YOUTUBE VIDEOS: Worth of Ecological Services – “What are the commons? Those are places in the community that everyone has a right to access, and draw value from. There are two kinds of commons – natural and constructed,” stated Tim Pringle, Chair of the Ecological Accounting Process (EAP) Initiative, at the Parksville 2019 Symposium

Note to Reader:

On Day Two at the Parksville 2019 Symposium, a 5-person team primed the audience with overview-type presentations about long-term and emerging initiatives in regional districts on the east coast of Vancouver Island. In telling their stories, panelists described how key breakthroughs have been achieved. Tim Pringle, Chair of the Ecological Accounting Process Initiative, was a panel member.

TIM PRINGLE’S TOPIC:  Ecological Accounting Process (EAP): Making it Straightforward for Communities to Calculate “THE WORTH” of Ecological Services and Incorporate in Financial Plans!

In addition to Tim Pringle, the panel comprised Kate Miller (poised for action in the Cowichan Valley), Marc Rutten (collaboration in the Comox Valley), Tim Ennis (reconciliation through reconciliation), and Peter Law (Shelly Creek restoration vision).

Below, the 11-minute presentation by Tim Pringle is broken down into four video clips for ease of viewing:

PART 1 – “Ecology can exist without human habitation. But human habitation cannot exist without ecology.”

PART 2 – “The watershed or creekshed should be the spatial reference for community development.”

PART 3 – “EAP offers some insights on the importance of considering the natural commons as systems that….”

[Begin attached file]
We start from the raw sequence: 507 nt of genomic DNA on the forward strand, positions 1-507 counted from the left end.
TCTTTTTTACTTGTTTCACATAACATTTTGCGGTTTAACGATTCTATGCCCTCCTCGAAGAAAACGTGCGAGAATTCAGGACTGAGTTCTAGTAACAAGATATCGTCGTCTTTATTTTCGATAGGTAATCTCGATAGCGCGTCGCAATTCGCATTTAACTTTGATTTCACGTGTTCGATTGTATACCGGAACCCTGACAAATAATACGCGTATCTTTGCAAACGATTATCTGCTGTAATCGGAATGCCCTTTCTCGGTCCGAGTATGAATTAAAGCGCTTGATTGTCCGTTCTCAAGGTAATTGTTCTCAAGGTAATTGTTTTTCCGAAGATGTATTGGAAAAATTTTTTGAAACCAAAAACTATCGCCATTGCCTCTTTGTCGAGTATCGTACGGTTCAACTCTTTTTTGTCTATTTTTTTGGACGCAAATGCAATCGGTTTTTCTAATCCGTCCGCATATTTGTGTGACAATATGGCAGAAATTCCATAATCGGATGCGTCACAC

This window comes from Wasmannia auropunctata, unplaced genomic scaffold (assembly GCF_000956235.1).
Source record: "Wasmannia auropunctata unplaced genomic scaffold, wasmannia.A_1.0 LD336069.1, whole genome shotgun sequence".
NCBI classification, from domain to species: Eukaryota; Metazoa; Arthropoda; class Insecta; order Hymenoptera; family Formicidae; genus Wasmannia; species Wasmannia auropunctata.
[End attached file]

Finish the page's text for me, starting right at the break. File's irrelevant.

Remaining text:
PART 4 – “Historic and current land uses have altered the Brooklyn creekshed”

What Do You Wonder?

The story of Parksville 2019 is told in a magazine-style narrative titled “RE-CAP AND REFLECTIONS”.

The “re-cap and reflections” document was written for two audiences – first and foremost, for those who attended Parksville 2019 and wish to have an accessible and quotable reference document at their fingertips, so that they can share the story with others; and secondarily, for those who have heard about Parksville 2019 and are curious to learn more about the ‘story behind the story’, so that they may understand why this event represents a watershed moment for so many who were there.

About Parksville 2019

Close to 200 delegates attended this 3-day event. Parksville 2019 comprised a field day followed by a 2-day symposium. The program objectives for Parksville 2019 helped to inform and establish expectations. It was a matter of providing context and then being clear and succinct about the desired takeaways.

To provide relevance for streamkeepers, the theme for Day One was Sustainable Stream Restoration. To capture the attention of those in local government, the theme for Day Two was Restorative Land Development.

To Learn More:

For the complete story about Parksville 2019, visit the homepage for the symposium:

Download a PDF copy of the Re-Cap and Reflections document at:

Download a PDF copy of the presentation by Tim Pringle titled Calculating the Worth of Ecological Services.